- Another thing I have now that I didn’t use last time is easy to open pill containers for pain relievers, that can hold several doses at a time. Last time I described leaving a pile of ibuprofen on my bedside table, because we didn’t have kids or pets in our household. Now we have (adorable) kittens, so I can’t leave medication out. I have these multi-day pill containers that take up a lot less space than traditional multi-day pill containers, and the reason I got them was to have multiple compartments that take up less space (I don’t use days of the week at all). So I have one of these filled with ibuprofen and tylenol, each in several compartments, and one sits on my bedside table and one sits on my desk so that I have the medication in arm’s reach for whenever it’s time to take it, without having to get across the house to find it.
- The other thing I didn’t have last time that’s not likely going to be used by everyone with a broken toe is these multi-compartment pill containers (in purple!). I use these for enzymes (pancreatic enzyme replacement therapy (PERT) for exocrine pancreatic insufficiency (EPI or PEI)), which I have to take any time I eat something. Like pain medication, it’s nice to have these in arm’s reach. I bought these when I found out I had EPI and keep 1-2 filled to throw in a bag for when I go out. However, I ended up filling several more (it came in a set of 7) and now have one on my bedside table, in the living room, and at my desk so again, they’re always in arms reach. I have multiple enzyme options (one prescription type, two over the counter type), and so what I like about these is one side is a larger compartment where I have the two over-the-counter enzymes dumped in, and then the more expensive prescription enzyme pills I put 2-3 in each of the four smaller compartments, which makes it easy to see at a glance when a container is running low and needs to be swapped out or re-filled.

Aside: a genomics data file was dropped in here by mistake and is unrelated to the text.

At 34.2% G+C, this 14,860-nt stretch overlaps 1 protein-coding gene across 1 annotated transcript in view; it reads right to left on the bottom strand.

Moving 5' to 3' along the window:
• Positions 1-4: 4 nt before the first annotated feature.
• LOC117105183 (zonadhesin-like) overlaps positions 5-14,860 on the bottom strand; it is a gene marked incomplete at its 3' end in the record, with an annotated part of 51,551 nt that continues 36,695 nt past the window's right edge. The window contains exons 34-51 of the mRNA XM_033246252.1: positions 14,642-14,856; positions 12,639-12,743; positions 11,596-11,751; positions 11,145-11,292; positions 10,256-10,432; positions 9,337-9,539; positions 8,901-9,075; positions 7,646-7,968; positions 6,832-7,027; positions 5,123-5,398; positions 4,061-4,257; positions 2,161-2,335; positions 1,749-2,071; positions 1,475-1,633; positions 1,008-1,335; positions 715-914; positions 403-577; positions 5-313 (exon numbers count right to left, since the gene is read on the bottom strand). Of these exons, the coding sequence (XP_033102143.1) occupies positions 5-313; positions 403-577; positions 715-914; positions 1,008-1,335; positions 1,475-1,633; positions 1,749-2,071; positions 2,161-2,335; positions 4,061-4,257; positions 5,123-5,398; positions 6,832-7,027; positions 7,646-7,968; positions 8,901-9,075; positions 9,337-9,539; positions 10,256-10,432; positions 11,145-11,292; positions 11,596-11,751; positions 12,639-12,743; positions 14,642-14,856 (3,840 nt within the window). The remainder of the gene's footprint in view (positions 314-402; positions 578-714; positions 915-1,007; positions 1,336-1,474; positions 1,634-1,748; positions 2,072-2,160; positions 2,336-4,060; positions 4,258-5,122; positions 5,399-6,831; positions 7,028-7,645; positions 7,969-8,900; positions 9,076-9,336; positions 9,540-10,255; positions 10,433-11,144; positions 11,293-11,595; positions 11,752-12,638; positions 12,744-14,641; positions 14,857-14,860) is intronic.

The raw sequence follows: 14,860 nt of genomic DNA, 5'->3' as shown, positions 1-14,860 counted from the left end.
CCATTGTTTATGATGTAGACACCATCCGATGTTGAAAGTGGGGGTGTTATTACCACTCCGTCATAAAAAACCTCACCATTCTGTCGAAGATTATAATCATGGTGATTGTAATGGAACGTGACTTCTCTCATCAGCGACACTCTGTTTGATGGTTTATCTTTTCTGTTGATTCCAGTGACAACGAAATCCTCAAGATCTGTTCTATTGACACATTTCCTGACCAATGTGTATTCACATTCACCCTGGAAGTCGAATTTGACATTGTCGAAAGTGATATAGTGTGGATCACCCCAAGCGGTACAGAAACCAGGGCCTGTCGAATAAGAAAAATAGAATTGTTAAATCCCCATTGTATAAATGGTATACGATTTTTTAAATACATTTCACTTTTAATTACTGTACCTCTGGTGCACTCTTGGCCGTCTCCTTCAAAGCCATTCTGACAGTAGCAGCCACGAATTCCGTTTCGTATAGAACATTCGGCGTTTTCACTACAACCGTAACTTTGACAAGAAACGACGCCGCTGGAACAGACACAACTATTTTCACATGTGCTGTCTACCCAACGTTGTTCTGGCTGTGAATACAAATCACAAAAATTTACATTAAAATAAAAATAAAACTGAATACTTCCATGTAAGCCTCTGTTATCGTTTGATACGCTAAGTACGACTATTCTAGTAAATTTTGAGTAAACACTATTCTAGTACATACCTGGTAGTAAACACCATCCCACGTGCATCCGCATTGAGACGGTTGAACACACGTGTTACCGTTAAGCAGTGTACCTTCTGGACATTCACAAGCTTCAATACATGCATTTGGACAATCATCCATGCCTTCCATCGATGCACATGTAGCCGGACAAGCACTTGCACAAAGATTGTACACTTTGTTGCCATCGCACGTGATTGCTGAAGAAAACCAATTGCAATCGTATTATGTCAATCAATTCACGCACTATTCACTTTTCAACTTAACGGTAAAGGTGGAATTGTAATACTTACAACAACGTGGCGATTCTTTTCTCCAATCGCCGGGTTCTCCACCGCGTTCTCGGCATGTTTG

- Small fridge or insulated bags. We bought a small fridge a while back which can be plugged into a wall or in the car, and it’s come in handy for broken toe/non-weight bearing life so I can have extra hydration in arm’s reach. Last time, I used a portable cooler/cooler bag with ice packs in it to keep a day’s worth of drinks and snacks nearby. Having lots of hydration without having to ask Scott to keep bringing me drinks is nice for both of us, so having the fridge is nice. If I didn’t have the fridge, I’d be using our insulated bags that we use every weekend for car trips. And if I didn’t have cooler bags, I’d be using a styrofoam box with ice packs instead. (If you have any type of meal delivery service, save one of the boxes and some of the ice packs in the freezer, and you can keep food and drinks nice and cold by rotating out the ice packs every few hours or once or twice a day, depending on the size of the box and the ice packs!)
By the way – if you end up on this post searching for tips about broken toes, it might be worth still reading my other post about returning to weight bearing after a broken ankle as it has tips and reminders about the level of fatigue ANY broken bone brings, even when it’s “just” a toe!